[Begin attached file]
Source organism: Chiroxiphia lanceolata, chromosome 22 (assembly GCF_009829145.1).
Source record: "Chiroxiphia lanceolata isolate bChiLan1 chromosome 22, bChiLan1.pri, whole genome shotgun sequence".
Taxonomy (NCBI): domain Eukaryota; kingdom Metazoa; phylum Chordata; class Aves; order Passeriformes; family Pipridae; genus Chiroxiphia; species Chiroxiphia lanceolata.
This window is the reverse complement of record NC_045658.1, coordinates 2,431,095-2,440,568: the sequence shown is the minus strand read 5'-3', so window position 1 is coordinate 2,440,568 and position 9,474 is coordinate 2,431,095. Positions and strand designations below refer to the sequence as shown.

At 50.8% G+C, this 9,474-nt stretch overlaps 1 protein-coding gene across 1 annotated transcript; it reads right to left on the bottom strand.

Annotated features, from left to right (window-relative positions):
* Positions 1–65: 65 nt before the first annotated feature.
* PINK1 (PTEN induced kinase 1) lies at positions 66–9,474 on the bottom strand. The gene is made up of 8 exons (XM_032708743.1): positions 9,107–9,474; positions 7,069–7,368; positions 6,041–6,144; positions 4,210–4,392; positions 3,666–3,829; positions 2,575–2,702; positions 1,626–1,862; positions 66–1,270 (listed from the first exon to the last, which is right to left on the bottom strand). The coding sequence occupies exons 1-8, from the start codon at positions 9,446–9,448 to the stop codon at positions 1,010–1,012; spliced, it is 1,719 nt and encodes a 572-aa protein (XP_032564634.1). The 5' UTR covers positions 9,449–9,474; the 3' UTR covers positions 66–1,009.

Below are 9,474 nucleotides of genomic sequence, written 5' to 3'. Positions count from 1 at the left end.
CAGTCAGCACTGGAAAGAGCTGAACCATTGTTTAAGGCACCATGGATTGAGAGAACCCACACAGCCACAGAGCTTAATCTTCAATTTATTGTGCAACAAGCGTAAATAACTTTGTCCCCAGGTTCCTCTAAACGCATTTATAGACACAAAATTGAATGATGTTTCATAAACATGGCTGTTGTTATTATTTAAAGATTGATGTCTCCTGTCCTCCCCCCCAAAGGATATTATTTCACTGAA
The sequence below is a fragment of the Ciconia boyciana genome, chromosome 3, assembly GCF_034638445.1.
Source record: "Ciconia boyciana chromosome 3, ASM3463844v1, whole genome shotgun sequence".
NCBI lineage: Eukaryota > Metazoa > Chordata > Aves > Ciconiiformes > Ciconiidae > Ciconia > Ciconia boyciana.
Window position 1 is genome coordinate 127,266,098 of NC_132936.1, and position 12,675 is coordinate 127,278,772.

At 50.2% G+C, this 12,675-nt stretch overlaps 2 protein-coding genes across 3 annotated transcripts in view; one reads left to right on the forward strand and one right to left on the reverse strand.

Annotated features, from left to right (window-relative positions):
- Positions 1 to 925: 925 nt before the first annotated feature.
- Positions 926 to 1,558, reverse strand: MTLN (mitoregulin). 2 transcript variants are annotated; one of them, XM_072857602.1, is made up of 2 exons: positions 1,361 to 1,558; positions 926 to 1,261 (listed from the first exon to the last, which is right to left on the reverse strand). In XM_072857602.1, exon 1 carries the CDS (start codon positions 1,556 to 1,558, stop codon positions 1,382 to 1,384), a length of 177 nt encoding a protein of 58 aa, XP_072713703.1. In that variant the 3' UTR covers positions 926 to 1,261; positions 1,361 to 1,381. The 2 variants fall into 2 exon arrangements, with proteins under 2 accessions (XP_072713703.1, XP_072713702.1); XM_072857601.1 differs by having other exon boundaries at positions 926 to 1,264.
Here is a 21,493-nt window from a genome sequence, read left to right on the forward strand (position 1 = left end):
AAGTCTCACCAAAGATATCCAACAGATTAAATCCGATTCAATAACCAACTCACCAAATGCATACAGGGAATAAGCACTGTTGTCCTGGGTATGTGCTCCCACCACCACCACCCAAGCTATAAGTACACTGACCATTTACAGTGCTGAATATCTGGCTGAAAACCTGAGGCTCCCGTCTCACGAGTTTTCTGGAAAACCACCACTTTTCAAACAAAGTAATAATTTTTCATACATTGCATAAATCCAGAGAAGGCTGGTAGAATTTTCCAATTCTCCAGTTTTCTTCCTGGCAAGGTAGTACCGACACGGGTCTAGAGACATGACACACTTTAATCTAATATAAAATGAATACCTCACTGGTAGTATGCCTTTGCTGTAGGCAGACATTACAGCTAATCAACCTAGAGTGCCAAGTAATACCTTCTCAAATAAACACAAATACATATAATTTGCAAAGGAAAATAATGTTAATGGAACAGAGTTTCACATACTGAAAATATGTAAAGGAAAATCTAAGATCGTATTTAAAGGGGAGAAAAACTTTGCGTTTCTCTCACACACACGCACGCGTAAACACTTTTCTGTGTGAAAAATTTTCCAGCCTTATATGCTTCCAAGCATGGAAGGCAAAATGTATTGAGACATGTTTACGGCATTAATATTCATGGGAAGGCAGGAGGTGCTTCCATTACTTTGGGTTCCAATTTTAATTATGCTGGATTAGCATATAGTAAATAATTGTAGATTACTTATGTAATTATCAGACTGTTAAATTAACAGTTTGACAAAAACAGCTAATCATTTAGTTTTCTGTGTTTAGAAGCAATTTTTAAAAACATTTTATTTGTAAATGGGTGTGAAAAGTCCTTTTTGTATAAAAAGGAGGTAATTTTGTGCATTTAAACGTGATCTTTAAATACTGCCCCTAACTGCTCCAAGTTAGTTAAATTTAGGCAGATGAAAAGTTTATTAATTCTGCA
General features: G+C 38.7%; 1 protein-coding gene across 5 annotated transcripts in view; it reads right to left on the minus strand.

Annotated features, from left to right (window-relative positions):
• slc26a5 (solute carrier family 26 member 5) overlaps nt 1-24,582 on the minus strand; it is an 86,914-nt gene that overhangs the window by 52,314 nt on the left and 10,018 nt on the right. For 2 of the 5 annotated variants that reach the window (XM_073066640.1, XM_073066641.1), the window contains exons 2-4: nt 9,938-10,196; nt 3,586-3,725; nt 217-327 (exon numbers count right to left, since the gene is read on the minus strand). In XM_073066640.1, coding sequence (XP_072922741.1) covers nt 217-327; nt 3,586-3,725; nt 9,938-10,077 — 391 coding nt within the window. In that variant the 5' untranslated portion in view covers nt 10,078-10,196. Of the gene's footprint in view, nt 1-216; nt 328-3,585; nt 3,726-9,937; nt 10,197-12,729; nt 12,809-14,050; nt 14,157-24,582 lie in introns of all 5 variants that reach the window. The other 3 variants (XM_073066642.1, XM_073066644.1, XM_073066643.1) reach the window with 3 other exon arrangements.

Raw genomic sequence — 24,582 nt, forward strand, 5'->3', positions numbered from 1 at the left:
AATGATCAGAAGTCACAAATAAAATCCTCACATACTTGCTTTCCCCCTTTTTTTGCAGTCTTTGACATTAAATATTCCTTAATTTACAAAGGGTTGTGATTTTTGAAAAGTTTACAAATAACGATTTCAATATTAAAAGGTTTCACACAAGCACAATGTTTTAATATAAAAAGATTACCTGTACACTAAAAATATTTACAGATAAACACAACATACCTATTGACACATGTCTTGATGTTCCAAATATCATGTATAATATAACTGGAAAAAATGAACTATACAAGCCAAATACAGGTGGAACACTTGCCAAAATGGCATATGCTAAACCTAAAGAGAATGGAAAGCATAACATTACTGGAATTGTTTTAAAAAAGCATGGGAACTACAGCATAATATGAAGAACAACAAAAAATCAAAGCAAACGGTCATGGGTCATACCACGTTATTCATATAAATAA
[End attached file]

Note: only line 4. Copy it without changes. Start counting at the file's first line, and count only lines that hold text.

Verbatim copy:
This window is the reverse complement of record NC_045658.1, coordinates 2,431,095-2,440,568: the sequence shown is the minus strand read 5'-3', so window position 1 is coordinate 2,440,568 and position 9,474 is coordinate 2,431,095. Positions and strand designations below refer to the sequence as shown.